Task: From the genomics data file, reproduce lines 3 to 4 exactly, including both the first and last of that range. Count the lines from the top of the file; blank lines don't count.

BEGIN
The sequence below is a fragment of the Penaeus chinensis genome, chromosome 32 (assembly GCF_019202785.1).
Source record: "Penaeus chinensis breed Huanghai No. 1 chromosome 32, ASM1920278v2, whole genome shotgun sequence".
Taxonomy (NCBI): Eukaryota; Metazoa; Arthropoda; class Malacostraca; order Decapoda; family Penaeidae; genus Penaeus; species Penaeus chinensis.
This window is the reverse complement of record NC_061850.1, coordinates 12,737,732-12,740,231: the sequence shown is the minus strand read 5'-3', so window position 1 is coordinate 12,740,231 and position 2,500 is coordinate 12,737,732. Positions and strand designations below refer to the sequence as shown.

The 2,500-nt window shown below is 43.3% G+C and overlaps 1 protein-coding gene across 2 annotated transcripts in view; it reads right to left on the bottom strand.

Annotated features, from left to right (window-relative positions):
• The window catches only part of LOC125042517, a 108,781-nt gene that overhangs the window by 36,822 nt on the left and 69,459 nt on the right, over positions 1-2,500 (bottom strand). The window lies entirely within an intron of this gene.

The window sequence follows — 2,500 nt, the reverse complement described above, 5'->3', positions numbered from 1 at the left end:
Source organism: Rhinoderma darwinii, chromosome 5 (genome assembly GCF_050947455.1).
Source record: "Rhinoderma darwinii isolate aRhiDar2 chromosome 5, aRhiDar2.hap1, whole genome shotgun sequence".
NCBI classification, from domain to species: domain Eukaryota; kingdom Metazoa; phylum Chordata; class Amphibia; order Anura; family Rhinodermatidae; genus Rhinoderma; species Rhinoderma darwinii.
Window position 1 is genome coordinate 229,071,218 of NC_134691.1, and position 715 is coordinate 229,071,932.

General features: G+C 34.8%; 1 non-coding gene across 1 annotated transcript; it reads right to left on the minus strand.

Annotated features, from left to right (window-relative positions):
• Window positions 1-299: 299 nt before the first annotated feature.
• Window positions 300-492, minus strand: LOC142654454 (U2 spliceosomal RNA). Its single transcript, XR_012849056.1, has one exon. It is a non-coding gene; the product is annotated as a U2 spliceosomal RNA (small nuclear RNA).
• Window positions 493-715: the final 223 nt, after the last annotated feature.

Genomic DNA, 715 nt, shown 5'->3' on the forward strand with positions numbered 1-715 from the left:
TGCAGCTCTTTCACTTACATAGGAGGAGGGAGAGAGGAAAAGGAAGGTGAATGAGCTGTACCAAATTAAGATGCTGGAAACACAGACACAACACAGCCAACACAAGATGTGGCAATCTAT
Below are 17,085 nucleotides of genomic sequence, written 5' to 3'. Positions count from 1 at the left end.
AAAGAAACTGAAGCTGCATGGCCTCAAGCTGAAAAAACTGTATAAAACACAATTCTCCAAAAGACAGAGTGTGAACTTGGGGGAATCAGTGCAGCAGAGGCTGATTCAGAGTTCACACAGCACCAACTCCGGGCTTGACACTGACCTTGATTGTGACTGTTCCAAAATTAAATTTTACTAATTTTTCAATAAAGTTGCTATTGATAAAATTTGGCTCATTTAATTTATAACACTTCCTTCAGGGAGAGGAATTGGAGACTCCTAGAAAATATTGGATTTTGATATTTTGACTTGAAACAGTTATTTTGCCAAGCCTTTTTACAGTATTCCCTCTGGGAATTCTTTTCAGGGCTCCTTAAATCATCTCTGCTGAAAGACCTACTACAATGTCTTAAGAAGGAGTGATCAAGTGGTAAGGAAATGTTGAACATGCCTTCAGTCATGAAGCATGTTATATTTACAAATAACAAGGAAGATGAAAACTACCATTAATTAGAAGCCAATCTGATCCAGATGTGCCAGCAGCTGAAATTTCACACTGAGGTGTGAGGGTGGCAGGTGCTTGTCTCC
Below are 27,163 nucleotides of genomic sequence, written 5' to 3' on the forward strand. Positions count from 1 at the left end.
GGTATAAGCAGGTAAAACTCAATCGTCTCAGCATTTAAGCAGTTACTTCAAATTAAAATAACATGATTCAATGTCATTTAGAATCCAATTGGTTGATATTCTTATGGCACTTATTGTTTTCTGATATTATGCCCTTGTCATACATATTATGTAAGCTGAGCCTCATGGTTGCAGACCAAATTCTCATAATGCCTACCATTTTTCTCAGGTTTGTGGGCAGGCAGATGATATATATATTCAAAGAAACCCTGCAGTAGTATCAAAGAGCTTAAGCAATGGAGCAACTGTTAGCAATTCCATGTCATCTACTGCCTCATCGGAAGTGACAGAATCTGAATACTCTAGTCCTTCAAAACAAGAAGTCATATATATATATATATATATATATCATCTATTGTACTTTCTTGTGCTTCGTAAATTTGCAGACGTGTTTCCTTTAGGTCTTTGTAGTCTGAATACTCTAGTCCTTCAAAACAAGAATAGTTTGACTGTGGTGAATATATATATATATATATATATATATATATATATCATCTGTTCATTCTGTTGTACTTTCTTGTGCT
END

Taxonomy (NCBI): Eukaryota; Metazoa; Arthropoda; class Malacostraca; order Decapoda; family Penaeidae; genus Penaeus; species Penaeus chinensis.
This window is the reverse complement of record NC_061850.1, coordinates 12,737,732-12,740,231: the sequence shown is the minus strand read 5'-3', so window position 1 is coordinate 12,740,231 and position 2,500 is coordinate 12,737,732. Positions and strand designations below refer to the sequence as shown.